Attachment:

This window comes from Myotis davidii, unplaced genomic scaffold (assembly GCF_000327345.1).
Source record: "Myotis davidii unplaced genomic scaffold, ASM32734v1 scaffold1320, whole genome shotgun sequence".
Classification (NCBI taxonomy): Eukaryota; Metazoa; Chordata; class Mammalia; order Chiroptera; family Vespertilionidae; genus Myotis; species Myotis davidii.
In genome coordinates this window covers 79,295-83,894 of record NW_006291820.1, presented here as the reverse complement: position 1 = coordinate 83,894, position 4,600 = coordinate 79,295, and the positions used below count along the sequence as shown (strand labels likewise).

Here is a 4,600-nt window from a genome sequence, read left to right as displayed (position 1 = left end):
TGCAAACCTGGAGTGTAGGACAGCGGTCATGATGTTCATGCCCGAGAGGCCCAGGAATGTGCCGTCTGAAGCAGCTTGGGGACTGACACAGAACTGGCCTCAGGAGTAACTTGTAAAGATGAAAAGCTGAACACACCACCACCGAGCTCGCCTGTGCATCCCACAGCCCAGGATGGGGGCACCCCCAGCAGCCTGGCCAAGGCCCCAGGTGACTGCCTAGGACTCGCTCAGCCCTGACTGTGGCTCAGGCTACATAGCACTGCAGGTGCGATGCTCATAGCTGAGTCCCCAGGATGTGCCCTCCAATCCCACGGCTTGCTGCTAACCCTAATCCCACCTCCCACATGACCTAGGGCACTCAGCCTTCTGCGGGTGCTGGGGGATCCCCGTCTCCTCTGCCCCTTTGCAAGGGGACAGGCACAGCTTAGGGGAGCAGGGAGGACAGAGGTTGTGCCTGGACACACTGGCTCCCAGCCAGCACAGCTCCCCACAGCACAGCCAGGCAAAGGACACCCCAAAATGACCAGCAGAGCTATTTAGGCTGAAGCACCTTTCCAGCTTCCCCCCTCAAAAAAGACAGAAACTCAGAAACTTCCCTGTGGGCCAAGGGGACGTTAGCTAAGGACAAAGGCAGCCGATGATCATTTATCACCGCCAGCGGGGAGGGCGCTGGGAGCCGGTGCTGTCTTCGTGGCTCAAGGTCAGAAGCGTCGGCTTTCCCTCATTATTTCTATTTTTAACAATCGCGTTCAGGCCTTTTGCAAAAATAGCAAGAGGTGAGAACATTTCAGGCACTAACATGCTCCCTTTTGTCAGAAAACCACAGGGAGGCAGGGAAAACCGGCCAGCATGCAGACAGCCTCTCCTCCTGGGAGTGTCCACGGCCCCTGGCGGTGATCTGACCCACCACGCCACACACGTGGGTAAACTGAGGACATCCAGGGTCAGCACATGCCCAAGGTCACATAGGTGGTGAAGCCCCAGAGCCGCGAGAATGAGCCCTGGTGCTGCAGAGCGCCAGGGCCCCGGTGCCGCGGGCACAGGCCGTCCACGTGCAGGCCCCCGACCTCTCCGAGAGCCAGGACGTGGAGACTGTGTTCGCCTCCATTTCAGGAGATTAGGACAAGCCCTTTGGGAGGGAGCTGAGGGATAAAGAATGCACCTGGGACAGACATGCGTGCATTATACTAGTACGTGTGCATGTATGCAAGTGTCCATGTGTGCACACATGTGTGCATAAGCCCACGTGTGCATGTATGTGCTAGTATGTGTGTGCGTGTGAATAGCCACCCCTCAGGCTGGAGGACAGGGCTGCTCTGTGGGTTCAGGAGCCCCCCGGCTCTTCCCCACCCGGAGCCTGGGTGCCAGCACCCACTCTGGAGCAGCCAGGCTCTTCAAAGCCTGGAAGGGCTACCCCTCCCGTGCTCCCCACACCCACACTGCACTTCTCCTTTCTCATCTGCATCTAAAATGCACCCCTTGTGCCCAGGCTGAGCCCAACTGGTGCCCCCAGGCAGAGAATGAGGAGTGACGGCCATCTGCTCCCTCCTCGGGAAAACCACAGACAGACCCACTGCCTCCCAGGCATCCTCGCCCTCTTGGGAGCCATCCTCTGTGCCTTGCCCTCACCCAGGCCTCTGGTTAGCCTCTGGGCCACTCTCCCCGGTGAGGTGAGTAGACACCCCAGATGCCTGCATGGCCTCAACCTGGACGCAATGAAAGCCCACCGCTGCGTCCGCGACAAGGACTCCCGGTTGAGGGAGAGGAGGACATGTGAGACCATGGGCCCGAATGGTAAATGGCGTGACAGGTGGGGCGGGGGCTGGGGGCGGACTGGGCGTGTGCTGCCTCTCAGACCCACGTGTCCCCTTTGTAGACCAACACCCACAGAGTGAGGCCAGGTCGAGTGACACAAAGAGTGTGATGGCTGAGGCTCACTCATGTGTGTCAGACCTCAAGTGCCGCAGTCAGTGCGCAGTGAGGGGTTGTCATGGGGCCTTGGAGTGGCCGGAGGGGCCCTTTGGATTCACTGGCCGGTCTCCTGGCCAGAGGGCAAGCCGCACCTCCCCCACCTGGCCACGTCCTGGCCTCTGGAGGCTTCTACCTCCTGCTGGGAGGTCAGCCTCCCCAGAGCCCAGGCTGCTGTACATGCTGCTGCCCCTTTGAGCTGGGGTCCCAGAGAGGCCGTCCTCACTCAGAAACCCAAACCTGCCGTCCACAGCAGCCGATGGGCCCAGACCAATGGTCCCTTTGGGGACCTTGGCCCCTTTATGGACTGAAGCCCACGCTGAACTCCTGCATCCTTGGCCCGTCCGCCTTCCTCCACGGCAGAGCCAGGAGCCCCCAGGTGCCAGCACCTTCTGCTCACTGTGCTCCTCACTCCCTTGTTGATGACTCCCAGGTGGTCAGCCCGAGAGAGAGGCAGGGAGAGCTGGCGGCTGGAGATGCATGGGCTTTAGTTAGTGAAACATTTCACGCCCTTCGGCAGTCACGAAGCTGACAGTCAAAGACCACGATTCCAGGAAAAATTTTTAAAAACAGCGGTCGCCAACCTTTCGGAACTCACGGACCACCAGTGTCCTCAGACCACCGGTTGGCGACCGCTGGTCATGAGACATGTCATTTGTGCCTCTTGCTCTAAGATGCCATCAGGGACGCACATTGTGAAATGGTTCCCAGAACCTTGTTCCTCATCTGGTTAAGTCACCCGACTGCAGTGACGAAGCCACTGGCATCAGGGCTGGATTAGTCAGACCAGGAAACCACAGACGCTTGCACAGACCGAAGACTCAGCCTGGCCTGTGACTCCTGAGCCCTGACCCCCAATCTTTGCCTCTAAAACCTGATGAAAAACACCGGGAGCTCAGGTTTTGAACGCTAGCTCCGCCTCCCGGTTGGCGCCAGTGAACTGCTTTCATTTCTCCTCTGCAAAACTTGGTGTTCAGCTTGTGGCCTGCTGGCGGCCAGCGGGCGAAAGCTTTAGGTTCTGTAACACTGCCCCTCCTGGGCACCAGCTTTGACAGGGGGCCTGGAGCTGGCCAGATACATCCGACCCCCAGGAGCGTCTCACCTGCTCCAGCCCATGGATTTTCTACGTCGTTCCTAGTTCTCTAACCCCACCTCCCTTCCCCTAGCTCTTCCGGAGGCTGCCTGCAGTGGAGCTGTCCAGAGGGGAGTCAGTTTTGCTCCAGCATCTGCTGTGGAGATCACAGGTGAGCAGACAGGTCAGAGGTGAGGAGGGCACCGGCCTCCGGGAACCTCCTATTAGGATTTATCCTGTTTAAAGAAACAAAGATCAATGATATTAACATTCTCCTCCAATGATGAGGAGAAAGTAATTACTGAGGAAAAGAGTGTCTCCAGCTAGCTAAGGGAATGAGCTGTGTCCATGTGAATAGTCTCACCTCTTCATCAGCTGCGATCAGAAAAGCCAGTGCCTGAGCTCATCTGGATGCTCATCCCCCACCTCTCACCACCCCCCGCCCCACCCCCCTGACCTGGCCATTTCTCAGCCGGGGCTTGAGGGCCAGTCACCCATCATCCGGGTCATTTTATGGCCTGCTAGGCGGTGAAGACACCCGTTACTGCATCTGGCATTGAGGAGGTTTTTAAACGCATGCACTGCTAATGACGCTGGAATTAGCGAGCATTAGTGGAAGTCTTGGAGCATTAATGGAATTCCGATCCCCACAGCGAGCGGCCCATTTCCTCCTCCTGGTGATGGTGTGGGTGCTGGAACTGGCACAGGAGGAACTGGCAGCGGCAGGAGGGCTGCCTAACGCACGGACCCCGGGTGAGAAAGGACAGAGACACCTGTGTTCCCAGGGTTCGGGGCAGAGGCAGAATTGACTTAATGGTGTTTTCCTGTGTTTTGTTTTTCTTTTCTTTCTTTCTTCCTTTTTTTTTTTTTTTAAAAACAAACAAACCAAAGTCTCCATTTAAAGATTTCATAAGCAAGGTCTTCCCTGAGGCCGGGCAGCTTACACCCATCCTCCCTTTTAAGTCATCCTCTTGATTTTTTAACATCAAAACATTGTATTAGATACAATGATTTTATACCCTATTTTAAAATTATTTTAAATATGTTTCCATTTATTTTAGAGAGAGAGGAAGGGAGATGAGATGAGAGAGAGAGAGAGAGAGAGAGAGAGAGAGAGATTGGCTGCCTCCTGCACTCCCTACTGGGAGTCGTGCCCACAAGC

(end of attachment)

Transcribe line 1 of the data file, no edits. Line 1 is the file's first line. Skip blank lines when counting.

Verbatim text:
This window comes from Myotis davidii, unplaced genomic scaffold (assembly GCF_000327345.1).